The newest Hillary Clinton e-mails show the banality of favor seekers seeking favors

Send her a note.
Send her a note.
Image: Reuters/Mike Blake
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The latest evolution of the Hillary Clinton e-mail probe has failed to find clear evidence of corruption connected to her family’s charitable foundation, but does show a parade of favor seekers trying to bend her ear while she served as Secretary of State.

They also offer a window into the banality of the political workplace, as Huma Abedin, one of Clinton’s top staffers, fields grasping requests for access from Doug Band, an aide to former president Bill Clinton who sought to build a business exploiting his access to the famous political family.

While presented as a narrative of “pay to play,” the latest disclosures show that wealthy individuals sought access to Clinton as they would any other politician. Despite lacking evidence of any quid pro quo, her husband’s fundraising work at their family foundation continuously provided the appearance of conflicts of interest that undermined her public image. Republican presidential candidate Donald Trump has called for a special prosecutor to investigate the foundation.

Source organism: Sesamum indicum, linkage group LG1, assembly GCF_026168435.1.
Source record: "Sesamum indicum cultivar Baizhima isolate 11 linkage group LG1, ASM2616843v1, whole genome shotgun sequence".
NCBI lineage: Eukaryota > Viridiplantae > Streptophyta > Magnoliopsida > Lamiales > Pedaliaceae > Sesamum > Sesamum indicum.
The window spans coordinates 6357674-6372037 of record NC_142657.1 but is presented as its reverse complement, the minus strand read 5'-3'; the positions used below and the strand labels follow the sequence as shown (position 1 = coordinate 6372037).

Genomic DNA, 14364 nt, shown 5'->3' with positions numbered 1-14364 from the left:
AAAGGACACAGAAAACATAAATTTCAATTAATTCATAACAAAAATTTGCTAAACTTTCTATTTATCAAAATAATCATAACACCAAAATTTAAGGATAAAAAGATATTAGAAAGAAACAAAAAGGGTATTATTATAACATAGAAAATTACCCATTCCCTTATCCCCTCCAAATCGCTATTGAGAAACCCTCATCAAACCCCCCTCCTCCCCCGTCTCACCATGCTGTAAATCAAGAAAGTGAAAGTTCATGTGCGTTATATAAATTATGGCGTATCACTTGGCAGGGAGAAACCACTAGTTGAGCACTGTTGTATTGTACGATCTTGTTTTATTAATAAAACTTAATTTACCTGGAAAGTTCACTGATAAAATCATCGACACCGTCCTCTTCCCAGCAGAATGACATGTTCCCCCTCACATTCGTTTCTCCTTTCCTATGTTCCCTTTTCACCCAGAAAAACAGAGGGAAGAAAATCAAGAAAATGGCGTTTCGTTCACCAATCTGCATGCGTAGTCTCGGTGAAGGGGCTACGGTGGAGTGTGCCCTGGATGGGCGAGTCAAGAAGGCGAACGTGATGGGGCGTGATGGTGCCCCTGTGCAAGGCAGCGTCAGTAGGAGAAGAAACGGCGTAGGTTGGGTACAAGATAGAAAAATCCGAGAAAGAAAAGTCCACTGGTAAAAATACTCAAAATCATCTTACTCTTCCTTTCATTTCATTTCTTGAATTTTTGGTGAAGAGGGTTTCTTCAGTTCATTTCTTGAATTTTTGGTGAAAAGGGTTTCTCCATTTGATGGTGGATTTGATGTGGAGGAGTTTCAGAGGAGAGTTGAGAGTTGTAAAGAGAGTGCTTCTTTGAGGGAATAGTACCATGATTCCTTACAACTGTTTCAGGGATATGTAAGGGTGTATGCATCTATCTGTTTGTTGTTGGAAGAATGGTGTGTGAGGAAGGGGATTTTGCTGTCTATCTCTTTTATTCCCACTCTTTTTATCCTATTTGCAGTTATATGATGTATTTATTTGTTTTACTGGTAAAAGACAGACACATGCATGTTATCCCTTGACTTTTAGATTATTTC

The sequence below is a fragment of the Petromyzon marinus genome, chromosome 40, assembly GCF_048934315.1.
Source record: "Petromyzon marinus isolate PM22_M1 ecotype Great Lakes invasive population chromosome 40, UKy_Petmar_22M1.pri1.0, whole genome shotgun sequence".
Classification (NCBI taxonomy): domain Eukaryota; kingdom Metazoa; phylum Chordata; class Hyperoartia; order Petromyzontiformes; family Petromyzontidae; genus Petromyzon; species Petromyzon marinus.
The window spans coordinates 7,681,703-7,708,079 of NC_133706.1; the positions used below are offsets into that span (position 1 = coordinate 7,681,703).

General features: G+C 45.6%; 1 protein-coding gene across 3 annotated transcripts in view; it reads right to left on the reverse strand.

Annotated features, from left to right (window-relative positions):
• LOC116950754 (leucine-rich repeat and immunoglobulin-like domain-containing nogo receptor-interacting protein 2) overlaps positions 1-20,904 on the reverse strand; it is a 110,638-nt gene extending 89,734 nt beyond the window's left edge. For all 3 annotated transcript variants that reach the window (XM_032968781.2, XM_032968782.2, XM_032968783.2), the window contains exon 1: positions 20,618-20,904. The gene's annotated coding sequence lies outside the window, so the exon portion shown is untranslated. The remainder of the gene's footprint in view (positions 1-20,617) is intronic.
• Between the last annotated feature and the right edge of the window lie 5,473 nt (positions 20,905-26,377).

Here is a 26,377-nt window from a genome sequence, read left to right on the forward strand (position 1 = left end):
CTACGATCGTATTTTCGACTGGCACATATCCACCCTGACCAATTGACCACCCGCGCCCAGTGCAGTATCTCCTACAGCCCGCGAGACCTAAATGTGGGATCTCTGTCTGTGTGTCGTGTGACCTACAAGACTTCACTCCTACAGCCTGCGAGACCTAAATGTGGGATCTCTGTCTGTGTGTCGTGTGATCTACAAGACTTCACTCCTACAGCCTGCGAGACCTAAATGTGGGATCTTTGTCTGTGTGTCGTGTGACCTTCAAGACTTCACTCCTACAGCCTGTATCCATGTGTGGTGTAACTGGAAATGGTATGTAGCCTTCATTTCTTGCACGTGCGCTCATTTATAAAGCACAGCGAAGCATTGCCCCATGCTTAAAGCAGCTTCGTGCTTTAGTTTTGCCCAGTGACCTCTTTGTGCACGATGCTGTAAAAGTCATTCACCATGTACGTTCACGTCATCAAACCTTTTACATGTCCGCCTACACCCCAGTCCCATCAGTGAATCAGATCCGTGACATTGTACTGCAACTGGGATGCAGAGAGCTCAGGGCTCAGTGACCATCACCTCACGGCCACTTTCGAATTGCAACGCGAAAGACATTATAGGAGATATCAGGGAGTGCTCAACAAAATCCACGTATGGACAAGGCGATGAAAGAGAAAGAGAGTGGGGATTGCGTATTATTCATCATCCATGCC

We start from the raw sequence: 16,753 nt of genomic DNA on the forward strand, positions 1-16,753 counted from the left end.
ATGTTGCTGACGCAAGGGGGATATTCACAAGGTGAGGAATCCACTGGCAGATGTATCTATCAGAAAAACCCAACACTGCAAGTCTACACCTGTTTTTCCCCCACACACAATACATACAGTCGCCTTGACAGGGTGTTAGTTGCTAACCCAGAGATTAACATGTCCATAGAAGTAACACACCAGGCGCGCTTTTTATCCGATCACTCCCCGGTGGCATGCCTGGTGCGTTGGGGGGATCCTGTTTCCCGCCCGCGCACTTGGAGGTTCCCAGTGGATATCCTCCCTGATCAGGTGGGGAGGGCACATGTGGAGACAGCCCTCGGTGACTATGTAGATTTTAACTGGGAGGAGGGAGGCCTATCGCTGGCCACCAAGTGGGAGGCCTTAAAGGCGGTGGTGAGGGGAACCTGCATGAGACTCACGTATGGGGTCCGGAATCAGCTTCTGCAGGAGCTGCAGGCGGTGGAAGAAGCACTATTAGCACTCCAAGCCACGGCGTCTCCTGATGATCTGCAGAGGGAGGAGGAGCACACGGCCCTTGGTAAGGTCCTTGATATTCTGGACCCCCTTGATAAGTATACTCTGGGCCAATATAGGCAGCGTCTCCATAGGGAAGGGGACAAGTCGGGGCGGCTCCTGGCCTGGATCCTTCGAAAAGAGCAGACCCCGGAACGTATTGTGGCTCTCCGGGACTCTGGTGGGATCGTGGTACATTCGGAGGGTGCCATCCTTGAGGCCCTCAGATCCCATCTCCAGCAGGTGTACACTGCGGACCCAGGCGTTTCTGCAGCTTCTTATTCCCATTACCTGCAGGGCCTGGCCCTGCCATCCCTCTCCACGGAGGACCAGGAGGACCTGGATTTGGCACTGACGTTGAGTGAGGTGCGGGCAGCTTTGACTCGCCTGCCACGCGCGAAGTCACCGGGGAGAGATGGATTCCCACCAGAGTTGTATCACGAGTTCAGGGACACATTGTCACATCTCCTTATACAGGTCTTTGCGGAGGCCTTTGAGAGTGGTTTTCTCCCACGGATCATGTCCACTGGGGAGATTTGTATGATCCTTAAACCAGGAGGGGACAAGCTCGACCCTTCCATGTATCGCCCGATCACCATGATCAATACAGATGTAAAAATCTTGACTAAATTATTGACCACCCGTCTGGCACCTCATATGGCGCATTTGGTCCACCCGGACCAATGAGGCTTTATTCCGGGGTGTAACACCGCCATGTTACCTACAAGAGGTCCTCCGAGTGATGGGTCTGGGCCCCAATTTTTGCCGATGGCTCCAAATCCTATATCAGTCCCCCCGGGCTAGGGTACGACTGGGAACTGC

The FBI has only investigated Clinton’s handling of classified information over a private e-mail server, and concluded that despite carelessness she did not violate the law. CNN has reported, via an anonymous law enforcement official, that the Department of Justice turned down FBI requests to examine Clinton’s relationship with the foundation because a previous DOJ investigation didn’t produce enough evidence for a case.